The History of the First Presbyterian Church
By Church Historian
The First Presbyterian Church of Watertown has been built on years of faith. The oldest house of worship in Watertown, NY, our church has been consistently supported by its congregation.
Hart Massey, Henry Coffeen and Zachariah Butterfield were the pioneer builders of Watertown. They came here in March, 1800 from New Hampshire and Vermont, purchasing land from Nicholas Low. They felled trees and erected windowless, dirt floor cabins in what is now Public Square. One month after their arrival, the first religious service in the new community was held in Hart Massey's cabin. The origins of the First Presbyterian Church can be traced to June 3, 1803, when thirteen men and women held services conducted by the Rev. Ebenezer Lazelle for the first time in a barn owned by Caleb Burnham in the nearby hamlet of Burrville.
As time passed, Watertown began to flourish and surpassed Burrville in growth because of better water power. It was proposed in 1811 that a church be constructed midway between Watertown and Burrville. The War of 1812 blocked that proposal. Hart Massey served on active duty in the militia during the war.
With the Rev. Daniel Banks as pastor, the Watertown-Burrville congregation grew despite lacking a church building. In 1820, a site was obtained at the corner of Washington and Academy Streets, and a church structure of stone was erected. It was dedicated on January 1, 1821 and received into the St. Lawrence Presbytery. The building cost $9,000 to build. It was two stories tall, with a dome-like tower over the entrance. The interior was lit by two tiers of windows, above and below the galleries which occupied the two sides and rear. The woodwork and pews were painted white.
Our present brick church was built in 1851 on this same site when the congregation outgrew the stone church and no suitable plan was devised to enlarge it. It was dedicated on April 10, 1851. The building was 102 feet long, 63 feet wide, and the walls were 16 inches thick. The total cost was $17,000. In 1852 a new chapel was built as an addition. This is now our Fellowship Hall.
In 1864 and again in 1874, winter storms damaged the church. In 1864 the chapel roof was swept away during a severe wind storm. At both times, the congregation rose quickly to the challenge to repair and maintain the church. In 1875 a new steeple was erected. It is the same steeple that has graced and dominated the city's skyline for over 135 years.
Further renovations to our church were made in 1892. The front portico was erected and additions were made to the narthex at each side of the main entrance to provide stairs to the balcony. At this time, a new organ was installed.
The stained glass window "Christ and the Doctors" was installed in the steeple in 1893 as a gift from Mrs. Rosa in memory of her husband, Dr. W.V.V. Rosa. From 1926 to 1928 the two-story educational building was constructed. This building contained the pastor's study, chapel, women's parlor and Sunday School classrooms. It was this year that the former chapel was converted into Fellowship Hall and a stage added. In 1951 the resplendent Celtic Cross of multi-colored Venetian mosaic was placed in the chancel. The present organ was installed by the Austin Organ Company in 1960. It is a superb instrument which contains 48 ranks, 3 manuals, 4 divisions and over 3000 pipes.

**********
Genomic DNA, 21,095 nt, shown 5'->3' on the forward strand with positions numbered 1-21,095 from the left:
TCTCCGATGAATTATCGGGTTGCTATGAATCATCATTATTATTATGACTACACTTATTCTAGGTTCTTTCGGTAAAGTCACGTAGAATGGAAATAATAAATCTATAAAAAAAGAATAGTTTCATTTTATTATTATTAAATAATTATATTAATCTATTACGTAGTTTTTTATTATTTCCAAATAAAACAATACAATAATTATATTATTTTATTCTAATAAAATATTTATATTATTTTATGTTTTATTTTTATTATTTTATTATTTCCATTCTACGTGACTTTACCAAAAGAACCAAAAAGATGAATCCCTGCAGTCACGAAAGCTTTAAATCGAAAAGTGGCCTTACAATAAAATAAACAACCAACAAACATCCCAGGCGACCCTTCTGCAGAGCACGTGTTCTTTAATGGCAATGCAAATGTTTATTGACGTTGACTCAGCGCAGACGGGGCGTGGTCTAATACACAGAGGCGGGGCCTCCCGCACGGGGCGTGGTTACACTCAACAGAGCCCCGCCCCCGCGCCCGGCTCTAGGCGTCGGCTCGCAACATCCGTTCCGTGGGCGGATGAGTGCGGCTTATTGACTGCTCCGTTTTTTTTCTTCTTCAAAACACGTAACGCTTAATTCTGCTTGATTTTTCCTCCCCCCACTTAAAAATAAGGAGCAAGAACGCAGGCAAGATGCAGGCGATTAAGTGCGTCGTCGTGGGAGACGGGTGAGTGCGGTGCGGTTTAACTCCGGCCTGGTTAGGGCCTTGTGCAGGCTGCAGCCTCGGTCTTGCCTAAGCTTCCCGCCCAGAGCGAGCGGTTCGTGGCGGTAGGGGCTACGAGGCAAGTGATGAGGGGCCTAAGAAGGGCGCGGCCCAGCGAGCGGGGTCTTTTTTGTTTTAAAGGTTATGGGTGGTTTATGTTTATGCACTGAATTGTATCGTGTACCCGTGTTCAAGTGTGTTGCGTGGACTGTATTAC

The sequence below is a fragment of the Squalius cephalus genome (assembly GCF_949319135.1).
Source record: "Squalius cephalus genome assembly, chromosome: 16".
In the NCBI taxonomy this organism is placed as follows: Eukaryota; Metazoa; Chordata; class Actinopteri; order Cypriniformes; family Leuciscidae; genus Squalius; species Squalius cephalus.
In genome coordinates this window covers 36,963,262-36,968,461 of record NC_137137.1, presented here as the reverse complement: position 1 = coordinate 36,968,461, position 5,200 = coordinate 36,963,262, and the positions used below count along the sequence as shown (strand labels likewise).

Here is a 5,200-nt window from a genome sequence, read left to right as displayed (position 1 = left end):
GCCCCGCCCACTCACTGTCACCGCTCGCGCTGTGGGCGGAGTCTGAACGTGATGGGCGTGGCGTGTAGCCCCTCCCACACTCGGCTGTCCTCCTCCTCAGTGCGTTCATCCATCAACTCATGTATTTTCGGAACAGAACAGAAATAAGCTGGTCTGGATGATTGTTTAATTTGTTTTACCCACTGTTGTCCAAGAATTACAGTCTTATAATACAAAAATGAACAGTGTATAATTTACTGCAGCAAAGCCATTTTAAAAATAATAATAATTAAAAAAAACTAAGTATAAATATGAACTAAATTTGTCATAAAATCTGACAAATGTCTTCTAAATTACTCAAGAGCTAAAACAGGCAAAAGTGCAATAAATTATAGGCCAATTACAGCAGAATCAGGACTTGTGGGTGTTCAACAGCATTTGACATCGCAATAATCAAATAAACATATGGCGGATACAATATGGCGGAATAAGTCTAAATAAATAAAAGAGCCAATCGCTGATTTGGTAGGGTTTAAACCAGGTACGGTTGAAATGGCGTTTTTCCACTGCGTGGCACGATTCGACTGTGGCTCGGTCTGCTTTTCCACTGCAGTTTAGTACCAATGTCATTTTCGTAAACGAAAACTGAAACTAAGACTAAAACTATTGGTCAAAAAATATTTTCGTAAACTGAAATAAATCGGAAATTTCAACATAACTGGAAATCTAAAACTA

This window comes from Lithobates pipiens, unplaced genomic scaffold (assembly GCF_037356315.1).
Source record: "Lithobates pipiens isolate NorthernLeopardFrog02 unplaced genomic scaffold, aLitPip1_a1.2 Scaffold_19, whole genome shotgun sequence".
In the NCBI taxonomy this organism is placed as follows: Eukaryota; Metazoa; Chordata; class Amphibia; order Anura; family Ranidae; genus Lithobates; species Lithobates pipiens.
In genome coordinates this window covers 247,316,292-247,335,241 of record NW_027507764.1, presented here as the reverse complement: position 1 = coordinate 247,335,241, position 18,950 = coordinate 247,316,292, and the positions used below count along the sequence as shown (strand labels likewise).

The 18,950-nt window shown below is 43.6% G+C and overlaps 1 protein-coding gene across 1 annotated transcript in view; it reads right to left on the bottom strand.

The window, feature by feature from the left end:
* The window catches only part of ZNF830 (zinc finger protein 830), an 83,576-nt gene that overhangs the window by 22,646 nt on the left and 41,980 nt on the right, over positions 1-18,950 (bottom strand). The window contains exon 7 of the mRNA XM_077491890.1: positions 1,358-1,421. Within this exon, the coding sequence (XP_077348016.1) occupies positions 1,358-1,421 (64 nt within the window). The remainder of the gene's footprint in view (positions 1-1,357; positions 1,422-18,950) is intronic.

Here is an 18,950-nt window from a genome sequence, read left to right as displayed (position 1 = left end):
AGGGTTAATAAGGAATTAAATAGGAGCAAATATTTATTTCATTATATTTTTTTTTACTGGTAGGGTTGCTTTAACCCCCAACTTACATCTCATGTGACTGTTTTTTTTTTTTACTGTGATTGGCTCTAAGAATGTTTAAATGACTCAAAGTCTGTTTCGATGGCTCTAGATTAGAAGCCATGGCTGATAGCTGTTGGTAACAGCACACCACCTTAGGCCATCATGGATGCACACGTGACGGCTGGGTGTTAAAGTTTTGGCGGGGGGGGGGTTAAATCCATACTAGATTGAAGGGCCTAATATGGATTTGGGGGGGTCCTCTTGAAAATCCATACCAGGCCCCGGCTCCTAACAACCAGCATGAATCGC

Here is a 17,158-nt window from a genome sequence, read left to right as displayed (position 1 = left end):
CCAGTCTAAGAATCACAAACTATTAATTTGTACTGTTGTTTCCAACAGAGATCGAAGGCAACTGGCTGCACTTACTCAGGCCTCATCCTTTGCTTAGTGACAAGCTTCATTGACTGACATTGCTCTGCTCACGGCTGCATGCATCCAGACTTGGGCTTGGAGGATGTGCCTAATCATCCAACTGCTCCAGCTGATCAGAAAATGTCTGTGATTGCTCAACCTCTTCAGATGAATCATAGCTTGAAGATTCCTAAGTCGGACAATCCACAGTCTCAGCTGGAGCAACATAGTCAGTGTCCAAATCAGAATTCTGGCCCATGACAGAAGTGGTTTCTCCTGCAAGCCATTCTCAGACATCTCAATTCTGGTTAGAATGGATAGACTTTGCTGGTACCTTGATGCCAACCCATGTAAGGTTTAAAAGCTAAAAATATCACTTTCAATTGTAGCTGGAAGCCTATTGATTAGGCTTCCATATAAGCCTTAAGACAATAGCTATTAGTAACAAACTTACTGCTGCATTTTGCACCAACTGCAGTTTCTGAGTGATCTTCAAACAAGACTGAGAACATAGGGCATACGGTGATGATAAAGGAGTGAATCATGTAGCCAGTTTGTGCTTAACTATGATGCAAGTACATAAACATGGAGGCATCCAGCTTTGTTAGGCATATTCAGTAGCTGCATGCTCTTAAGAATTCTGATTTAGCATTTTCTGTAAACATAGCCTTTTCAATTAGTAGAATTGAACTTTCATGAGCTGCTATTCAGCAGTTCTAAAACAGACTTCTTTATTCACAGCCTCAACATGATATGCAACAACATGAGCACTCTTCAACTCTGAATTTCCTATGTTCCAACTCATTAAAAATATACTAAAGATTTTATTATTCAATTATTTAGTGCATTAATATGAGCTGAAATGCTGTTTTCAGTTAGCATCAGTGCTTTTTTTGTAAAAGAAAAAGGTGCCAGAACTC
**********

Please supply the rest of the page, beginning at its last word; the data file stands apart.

In 1986 a building inspection revealed that the roof support system over Fellowship Hall was deteriorating and had to be stabilized. At the same time, multiple defects were found in the foundation, exterior walls and many other areas. A major stabilization and repair project was recommended. A fund drive raised over $850,000. The repairs were and are being accomplished and the church is once again a strong and stable structure. Repairs to the outside bricks were undertaken in 1999, and the organ was refurbished in 2000. In 2011 the organ console was replaced and digital ranks were added. The chancel was renovated in 2012 to make the space more flexible.
Our church has furnished several of its sons and daughters to government service, including Robert Lansing, Secretary of State to Woodrow Wilson; John Foster Dulles, Secretary of State in the Eisenhower administration; Allen Dulles, an early director of the CIA; and Charles Yost, Ambassador to the United Nations. The Dulles brothers were sons of Allen Macy Dulles, who was pastor of this church from 1897 to 1904.
The year 2003 saw the celebration of our bicentennial with many special activities. Several of our former pastors were able to visit and deliver special services. A rare treat was the visit by Avery Cardinal Dulles.
First Presbyterian Church is more than bricks and mortar, paint and plaster, stained glass and mosaic. It is a church that is people and family, love and devotion, and faithfulness and spirituality. From Hart Massey and Caleb Burnham, in whose barn the first congregation met, to the Lansing and Dulles families and all those Sunday school teachers, choir members, church officers, ministers, and women and men of our congregation who gave so much of themselves, we have received a precious legacy. The heritage of Christian witness here enables us to carry on the work of Jesus Christ, and to know that, as we approach our third century, new leaders with vision and foresight will emerge to preserve, protect and nurture the faith that has been bequeathed to them.
Our church is a symbol of beauty and continuity. Each generation has worked diligently to preserve its graceful structure. The First Presbyterian Church has been built and will continue to grow in years of faith.